A Weekend in the City
loc Party have trotted out the usual “taller, wider, deeper” clichés that follow a critically salivated-upon debut, but what do those words actually mean? The potential pitfalls of sophomore albums are familiar: repeat the formula of your first record and face criticism for not developing, change too much and lose the fans who loved your sound. Rock bands, especially those tagged as being “important” for one reason or another, can slip all too easily into the latter.
On first contact, A Weekend in the City seems to have found a perfect middle ground. It still feels like Bloc Party, but the ideas and sonic palette on display in the first half of the record are more diverse and thrilling than those of Silent Alarm. At times it comes across more like techno than the work of a rock band—heavily processed and synthesised textures; beats and voices augmenting and often replacing the needle-sharp guitars and breakneck, multi-directional tempos we’re used to.
These eager experiments can seem a little forced though. “Hunting for Witches” suggests Bloc Party are enamoured of dubstep and microhouse but perhaps lack the sophistication to interpolate those styles fully into the fabric of their own music, so they simply graft an intro and outro of cut-up radio noise onto an otherwise standard (if good) Bloc Party song. Lead single “The Prayer” ramrods fragmented and textural vocal chants into a bizarre arrangement, but its anthemic feel is manufactured through repetition rather than surging melodic or chord sequences.
The entire sound of the album, as you would expect from Snow Patrol, Kasabian, and U2 producer Jacknife Lee, is problematic. Consider Matt Tong’s drums, so extraordinarily mushed-up that Jacknife may as well have programmed a drum machine and sacked the poor guy from studio work. “Where Is Home?” starts as if he’s playing in the next room (rather than on a distant, digital planet), but he’s soon subsumed by another overambitious arrangement. Equally, the constant compression, stereo-panning, and multi-tracking of Kele’s vocals (devices repeated throughout not only this album but also Silent Alarm) now seem like obvious distraction techniques rather than exciting sonic touches. By album closer “SRXT” his desiccated larynx threatens to destroy an otherwise pretty melody, a demolition job completed by the witlessly muffled and repetitive climax.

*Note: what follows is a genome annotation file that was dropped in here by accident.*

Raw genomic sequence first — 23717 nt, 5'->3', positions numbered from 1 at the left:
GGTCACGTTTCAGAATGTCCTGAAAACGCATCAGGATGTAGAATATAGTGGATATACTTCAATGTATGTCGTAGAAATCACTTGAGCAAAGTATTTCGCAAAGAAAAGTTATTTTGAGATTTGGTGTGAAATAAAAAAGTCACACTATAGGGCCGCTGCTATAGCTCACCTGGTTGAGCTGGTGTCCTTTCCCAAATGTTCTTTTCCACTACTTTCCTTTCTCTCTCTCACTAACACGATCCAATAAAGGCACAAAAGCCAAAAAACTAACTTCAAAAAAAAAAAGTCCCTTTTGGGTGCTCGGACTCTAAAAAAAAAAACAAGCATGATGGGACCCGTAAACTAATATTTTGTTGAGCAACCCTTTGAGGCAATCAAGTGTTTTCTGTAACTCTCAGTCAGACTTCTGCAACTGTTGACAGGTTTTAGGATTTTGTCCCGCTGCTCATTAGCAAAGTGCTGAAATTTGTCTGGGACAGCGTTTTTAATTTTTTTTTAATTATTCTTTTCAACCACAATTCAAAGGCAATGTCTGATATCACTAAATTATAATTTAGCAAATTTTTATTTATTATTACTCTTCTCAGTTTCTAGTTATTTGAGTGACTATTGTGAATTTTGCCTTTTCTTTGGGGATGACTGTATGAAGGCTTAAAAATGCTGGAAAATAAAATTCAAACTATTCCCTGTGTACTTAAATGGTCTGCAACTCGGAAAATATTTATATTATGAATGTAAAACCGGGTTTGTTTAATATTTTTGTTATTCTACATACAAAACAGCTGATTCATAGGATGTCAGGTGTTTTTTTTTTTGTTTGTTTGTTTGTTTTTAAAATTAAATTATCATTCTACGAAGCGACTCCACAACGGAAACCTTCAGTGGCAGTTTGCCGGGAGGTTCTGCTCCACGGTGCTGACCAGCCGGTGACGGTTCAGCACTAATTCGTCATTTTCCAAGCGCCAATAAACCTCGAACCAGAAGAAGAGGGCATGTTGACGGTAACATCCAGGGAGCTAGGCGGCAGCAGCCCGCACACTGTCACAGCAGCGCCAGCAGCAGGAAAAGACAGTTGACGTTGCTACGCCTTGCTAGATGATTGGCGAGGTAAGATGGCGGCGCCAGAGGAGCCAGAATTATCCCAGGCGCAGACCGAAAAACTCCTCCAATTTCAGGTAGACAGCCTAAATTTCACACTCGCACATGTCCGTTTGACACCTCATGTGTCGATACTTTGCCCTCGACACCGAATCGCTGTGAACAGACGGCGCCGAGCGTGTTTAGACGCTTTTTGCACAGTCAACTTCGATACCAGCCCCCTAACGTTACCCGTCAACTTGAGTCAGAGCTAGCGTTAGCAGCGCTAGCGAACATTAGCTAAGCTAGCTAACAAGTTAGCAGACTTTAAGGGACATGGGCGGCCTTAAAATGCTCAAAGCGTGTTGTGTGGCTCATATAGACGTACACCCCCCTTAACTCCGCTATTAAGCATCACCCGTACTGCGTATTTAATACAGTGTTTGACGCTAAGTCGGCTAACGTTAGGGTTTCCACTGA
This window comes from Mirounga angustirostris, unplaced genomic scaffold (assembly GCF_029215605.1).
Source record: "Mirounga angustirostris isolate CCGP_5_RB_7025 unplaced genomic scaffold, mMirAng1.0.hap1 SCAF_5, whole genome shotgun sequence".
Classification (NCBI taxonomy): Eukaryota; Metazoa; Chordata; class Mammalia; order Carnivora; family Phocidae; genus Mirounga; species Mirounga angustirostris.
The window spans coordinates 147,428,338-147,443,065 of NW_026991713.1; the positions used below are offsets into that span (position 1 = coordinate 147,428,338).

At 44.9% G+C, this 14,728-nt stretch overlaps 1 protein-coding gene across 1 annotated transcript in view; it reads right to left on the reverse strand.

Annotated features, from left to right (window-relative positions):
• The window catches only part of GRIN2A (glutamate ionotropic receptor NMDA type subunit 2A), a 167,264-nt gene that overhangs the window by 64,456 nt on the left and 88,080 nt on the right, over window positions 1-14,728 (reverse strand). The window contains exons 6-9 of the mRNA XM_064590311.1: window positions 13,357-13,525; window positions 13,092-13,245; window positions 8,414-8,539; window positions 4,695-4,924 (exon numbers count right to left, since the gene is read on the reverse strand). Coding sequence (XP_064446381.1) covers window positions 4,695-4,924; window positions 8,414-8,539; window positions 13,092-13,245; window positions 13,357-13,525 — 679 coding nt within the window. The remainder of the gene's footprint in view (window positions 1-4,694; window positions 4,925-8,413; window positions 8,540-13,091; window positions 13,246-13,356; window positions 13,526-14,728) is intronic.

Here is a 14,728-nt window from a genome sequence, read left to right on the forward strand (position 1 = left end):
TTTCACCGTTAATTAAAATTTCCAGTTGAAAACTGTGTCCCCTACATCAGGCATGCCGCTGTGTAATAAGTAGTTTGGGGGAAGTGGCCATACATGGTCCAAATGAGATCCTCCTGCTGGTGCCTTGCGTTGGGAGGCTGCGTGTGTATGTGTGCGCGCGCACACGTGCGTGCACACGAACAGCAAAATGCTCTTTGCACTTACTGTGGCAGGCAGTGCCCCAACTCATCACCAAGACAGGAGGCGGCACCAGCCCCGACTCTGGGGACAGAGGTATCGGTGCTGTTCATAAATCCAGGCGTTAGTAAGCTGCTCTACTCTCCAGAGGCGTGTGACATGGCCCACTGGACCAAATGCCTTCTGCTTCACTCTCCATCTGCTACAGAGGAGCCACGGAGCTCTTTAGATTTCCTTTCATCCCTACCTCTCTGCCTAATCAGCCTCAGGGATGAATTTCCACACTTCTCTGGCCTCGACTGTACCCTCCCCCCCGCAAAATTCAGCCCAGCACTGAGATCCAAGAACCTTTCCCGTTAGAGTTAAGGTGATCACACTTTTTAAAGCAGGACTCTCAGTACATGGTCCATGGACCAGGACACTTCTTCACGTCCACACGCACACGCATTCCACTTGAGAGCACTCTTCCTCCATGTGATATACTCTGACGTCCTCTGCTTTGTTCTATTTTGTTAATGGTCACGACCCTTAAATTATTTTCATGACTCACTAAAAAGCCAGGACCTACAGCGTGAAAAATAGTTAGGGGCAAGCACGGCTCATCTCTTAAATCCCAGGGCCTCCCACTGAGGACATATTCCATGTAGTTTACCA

Many of the lyrics suffer the same problem: rich in ideas, overblown in execution. Weekend has been trumpeted as a concept album about London and the malaise at the heart of Britain in the Blair era, but much of the commentary comes across as ennui or hapless preaching. “On” paints flirtation with cocaine like an illicit (homo)sexual encounter, replete with descriptions of pub toilets, loosened tongues, and vampires. Suede covered the same territory over a decade ago without the clunky metaphors and strained socio-political commentary. In the context of an album often seething with racial, sexual, and political tumult, hangover romances like “Sunday” seem trite and adolescent.
The second half of the album falls into a malaise as tempos slow and arrangements become more orthodox, placing Bloc Party closer to Coldplay than one would have thought possible two years ago. “Where Is Home?” jars and excites musically and lyrically (“In every headline we are reminded…I want to stamp on the face of every young policeman”), but “I Still Remember” is, ironically, forgettable. After the beautiful twists of “So Here We Are” and “This Modern Love,” much of Bloc Party’s second record seems to have regressed, and while the first half successfully disguises this with sometimes over-elaborate sonic garnish, the ideas eventually dry up and the songs are left wanting.
Let’s go back and think about the first words on the album: “I am trying to be heroic in an age of modernity.” The age of modernity as I understood it is long since past; Bloc Party seem to be trying too hard to be heroes. A Weekend in the City is over-serious, over-complicated, over-produced, and lacking in real bravery and compassion. In many ways it does perfectly express the malaise at the heart of Blair’s Britain. The problem is that it often does so through embodiment, not satire. Taller, wider, deeper—but not better.